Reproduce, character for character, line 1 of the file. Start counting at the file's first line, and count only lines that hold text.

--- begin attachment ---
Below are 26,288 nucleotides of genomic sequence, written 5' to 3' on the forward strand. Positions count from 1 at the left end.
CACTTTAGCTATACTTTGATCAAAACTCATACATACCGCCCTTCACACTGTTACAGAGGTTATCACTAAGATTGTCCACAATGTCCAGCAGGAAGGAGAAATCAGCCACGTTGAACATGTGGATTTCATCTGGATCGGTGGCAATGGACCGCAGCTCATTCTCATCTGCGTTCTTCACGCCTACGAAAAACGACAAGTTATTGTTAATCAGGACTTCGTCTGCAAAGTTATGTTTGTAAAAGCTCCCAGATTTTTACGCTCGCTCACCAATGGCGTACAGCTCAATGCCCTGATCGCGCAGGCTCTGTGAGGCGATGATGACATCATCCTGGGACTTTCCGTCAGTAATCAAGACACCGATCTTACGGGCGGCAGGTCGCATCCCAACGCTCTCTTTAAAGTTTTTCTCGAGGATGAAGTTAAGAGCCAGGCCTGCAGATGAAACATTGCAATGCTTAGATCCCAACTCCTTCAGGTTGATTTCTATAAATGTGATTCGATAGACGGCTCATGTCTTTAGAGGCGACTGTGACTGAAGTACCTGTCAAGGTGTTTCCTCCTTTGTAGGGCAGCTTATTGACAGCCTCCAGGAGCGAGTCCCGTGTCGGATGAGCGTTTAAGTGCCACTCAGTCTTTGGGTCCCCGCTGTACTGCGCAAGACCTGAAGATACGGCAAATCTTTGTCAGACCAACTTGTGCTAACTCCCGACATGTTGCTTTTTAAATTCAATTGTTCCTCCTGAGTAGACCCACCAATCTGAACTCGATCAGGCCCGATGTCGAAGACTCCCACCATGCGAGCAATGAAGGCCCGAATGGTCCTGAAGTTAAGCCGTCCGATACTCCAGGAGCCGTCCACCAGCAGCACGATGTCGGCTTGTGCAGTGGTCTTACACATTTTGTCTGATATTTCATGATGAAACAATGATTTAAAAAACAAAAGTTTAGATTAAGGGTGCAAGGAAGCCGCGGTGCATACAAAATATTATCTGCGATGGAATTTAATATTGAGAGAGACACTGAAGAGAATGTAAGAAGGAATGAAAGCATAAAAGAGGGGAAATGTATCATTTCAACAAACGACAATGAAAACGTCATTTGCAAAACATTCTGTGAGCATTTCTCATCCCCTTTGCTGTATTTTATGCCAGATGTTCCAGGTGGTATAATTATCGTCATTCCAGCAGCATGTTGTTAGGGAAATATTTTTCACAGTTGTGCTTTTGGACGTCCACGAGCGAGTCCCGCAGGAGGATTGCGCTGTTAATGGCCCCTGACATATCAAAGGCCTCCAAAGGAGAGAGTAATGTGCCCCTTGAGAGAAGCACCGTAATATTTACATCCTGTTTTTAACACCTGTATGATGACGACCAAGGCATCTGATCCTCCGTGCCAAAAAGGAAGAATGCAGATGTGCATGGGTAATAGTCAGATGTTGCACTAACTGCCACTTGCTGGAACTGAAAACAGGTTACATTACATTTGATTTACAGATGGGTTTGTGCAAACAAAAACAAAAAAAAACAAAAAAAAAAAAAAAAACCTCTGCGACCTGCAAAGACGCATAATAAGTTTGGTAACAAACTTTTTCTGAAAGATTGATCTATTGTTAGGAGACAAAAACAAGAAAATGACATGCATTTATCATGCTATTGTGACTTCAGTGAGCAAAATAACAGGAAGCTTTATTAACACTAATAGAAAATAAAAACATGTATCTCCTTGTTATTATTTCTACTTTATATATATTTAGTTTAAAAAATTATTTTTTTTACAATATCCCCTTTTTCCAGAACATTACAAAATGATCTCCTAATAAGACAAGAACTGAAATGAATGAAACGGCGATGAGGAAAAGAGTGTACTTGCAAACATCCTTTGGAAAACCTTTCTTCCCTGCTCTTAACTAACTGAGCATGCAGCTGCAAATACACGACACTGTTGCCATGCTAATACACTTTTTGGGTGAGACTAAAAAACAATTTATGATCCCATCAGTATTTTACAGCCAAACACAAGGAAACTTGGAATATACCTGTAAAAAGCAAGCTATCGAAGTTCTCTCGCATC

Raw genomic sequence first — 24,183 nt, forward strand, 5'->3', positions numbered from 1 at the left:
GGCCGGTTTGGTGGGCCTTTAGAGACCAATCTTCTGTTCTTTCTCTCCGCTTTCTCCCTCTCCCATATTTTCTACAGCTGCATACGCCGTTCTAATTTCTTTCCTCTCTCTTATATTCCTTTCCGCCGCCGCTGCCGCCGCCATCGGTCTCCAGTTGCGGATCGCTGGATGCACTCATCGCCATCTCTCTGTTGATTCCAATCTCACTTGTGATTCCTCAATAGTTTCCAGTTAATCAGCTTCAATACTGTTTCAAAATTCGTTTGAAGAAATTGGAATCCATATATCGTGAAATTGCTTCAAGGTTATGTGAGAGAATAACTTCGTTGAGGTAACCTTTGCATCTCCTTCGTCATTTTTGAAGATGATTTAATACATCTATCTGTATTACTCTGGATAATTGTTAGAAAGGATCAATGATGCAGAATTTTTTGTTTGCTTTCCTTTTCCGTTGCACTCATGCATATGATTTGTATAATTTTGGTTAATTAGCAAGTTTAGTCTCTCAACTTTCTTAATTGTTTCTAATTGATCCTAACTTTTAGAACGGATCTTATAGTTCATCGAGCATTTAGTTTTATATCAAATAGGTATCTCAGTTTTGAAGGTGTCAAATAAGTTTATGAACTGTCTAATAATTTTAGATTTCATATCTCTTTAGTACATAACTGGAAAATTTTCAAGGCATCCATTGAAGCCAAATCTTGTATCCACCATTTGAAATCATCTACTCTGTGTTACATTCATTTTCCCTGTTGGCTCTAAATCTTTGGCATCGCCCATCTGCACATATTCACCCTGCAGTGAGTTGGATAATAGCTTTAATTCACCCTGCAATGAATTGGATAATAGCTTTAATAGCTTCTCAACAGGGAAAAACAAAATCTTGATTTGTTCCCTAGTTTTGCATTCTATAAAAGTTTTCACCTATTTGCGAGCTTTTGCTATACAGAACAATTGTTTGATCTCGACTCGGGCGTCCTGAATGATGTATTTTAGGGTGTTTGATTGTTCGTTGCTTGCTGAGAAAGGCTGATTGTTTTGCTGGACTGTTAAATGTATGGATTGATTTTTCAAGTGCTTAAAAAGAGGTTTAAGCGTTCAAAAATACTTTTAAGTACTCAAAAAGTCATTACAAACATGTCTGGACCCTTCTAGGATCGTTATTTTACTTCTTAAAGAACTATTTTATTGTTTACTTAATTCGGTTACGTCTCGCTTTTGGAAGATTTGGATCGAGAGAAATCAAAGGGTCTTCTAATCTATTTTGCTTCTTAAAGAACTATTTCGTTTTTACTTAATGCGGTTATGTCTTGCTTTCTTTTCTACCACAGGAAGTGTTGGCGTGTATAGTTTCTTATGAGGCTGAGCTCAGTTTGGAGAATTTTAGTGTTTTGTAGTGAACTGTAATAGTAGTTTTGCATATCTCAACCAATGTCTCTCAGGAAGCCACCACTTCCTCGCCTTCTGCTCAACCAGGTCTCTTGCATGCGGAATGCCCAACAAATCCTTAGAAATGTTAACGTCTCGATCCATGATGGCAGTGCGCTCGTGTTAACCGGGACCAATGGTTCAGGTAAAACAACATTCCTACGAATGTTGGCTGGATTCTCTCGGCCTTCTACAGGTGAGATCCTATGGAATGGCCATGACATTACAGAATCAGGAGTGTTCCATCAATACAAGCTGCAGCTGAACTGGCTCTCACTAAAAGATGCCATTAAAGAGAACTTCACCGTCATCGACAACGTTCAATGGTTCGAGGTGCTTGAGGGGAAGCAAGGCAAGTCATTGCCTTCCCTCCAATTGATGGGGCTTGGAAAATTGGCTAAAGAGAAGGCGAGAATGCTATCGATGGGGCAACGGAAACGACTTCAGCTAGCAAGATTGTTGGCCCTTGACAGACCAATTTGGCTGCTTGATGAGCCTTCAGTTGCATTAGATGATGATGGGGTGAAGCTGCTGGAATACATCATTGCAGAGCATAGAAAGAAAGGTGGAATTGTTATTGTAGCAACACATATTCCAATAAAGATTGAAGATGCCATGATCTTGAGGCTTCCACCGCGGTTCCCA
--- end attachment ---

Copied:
Below are 26,288 nucleotides of genomic sequence, written 5' to 3' on the forward strand. Positions count from 1 at the left end.